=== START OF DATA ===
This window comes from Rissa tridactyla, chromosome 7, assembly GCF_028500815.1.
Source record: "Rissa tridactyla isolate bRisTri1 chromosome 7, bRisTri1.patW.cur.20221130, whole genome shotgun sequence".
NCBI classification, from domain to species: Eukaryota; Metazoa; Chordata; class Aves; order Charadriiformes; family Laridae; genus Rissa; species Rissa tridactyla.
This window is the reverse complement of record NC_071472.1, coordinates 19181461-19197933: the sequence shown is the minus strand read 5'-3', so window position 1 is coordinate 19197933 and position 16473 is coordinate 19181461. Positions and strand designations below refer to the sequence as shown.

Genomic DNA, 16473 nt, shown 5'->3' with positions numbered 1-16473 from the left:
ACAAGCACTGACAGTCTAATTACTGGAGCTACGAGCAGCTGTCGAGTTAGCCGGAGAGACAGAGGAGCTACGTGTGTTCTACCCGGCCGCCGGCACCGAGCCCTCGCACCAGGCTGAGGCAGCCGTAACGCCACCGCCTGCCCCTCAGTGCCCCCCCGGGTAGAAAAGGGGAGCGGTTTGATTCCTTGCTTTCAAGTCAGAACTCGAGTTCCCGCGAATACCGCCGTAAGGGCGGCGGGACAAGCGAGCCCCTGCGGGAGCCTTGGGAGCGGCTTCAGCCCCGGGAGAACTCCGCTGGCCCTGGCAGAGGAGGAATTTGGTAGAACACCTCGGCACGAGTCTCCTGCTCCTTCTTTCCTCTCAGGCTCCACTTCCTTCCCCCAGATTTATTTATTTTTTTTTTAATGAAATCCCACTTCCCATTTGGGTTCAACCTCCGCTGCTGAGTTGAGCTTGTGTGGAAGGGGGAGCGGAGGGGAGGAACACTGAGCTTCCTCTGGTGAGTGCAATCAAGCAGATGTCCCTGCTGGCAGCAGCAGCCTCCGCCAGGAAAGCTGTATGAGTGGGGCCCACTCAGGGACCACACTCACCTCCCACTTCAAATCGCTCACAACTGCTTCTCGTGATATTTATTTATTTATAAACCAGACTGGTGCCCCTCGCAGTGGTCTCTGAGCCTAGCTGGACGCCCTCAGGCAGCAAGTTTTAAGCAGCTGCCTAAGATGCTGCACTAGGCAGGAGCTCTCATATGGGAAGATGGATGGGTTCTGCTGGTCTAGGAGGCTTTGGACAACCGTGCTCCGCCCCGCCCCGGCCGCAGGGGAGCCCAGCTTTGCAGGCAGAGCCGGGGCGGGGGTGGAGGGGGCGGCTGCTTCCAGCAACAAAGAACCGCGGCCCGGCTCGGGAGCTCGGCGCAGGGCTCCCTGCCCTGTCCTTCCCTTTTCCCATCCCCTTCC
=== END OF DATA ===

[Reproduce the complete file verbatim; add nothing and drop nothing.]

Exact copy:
This window comes from Rissa tridactyla, chromosome 7, assembly GCF_028500815.1.
Source record: "Rissa tridactyla isolate bRisTri1 chromosome 7, bRisTri1.patW.cur.20221130, whole genome shotgun sequence".
NCBI classification, from domain to species: Eukaryota; Metazoa; Chordata; class Aves; order Charadriiformes; family Laridae; genus Rissa; species Rissa tridactyla.
This window is the reverse complement of record NC_071472.1, coordinates 19181461-19197933: the sequence shown is the minus strand read 5'-3', so window position 1 is coordinate 19197933 and position 16473 is coordinate 19181461. Positions and strand designations below refer to the sequence as shown.

Genomic DNA, 16473 nt, shown 5'->3' with positions numbered 1-16473 from the left:
ACAAGCACTGACAGTCTAATTACTGGAGCTACGAGCAGCTGTCGAGTTAGCCGGAGAGACAGAGGAGCTACGTGTGTTCTACCCGGCCGCCGGCACCGAGCCCTCGCACCAGGCTGAGGCAGCCGTAACGCCACCGCCTGCCCCTCAGTGCCCCCCCGGGTAGAAAAGGGGAGCGGTTTGATTCCTTGCTTTCAAGTCAGAACTCGAGTTCCCGCGAATACCGCCGTAAGGGCGGCGGGACAAGCGAGCCCCTGCGGGAGCCTTGGGAGCGGCTTCAGCCCCGGGAGAACTCCGCTGGCCCTGGCAGAGGAGGAATTTGGTAGAACACCTCGGCACGAGTCTCCTGCTCCTTCTTTCCTCTCAGGCTCCACTTCCTTCCCCCAGATTTATTTATTTTTTTTTTAATGAAATCCCACTTCCCATTTGGGTTCAACCTCCGCTGCTGAGTTGAGCTTGTGTGGAAGGGGGAGCGGAGGGGAGGAACACTGAGCTTCCTCTGGTGAGTGCAATCAAGCAGATGTCCCTGCTGGCAGCAGCAGCCTCCGCCAGGAAAGCTGTATGAGTGGGGCCCACTCAGGGACCACACTCACCTCCCACTTCAAATCGCTCACAACTGCTTCTCGTGATATTTATTTATTTATAAACCAGACTGGTGCCCCTCGCAGTGGTCTCTGAGCCTAGCTGGACGCCCTCAGGCAGCAAGTTTTAAGCAGCTGCCTAAGATGCTGCACTAGGCAGGAGCTCTCATATGGGAAGATGGATGGGTTCTGCTGGTCTAGGAGGCTTTGGACAACCGTGCTCCGCCCCGCCCCGGCCGCAGGGGAGCCCAGCTTTGCAGGCAGAGCCGGGGCGGGGGTGGAGGGGGCGGCTGCTTCCAGCAACAAAGAACCGCGGCCCGGCTCGGGAGCTCGGCGCAGGGCTCCCTGCCCTGTCCTTCCCTTTTCCCATCCCCTTCC